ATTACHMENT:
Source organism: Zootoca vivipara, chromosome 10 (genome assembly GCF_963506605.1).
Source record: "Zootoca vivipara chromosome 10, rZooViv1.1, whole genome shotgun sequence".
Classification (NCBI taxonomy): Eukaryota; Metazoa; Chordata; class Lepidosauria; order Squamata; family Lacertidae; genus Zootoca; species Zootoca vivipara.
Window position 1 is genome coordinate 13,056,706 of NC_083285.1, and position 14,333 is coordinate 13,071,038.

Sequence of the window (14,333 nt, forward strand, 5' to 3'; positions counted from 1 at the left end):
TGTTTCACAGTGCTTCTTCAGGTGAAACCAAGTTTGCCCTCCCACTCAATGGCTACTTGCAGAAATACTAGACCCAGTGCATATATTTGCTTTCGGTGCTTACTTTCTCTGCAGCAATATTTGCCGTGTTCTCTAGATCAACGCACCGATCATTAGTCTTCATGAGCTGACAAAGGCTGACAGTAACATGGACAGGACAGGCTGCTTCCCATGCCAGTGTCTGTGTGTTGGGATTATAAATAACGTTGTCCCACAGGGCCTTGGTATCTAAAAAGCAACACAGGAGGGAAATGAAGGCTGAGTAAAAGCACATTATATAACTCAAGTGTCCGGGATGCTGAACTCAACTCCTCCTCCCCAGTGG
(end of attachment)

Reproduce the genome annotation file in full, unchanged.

Source organism: Zootoca vivipara, chromosome 10 (genome assembly GCF_963506605.1).
Source record: "Zootoca vivipara chromosome 10, rZooViv1.1, whole genome shotgun sequence".
Classification (NCBI taxonomy): Eukaryota; Metazoa; Chordata; class Lepidosauria; order Squamata; family Lacertidae; genus Zootoca; species Zootoca vivipara.
Window position 1 is genome coordinate 13,056,706 of NC_083285.1, and position 14,333 is coordinate 13,071,038.

Sequence of the window (14,333 nt, forward strand, 5' to 3'; positions counted from 1 at the left end):
TGTTTCACAGTGCTTCTTCAGGTGAAACCAAGTTTGCCCTCCCACTCAATGGCTACTTGCAGAAATACTAGACCCAGTGCATATATTTGCTTTCGGTGCTTACTTTCTCTGCAGCAATATTTGCCGTGTTCTCTAGATCAACGCACCGATCATTAGTCTTCATGAGCTGACAAAGGCTGACAGTAACATGGACAGGACAGGCTGCTTCCCATGCCAGTGTCTGTGTGTTGGGATTATAAATAACGTTGTCCCACAGGGCCTTGGTATCTAAAAAGCAACACAGGAGGGAAATGAAGGCTGAGTAAAAGCACATTATATAACTCAAGTGTCCGGGATGCTGAACTCAACTCCTCCTCCCCAGTGG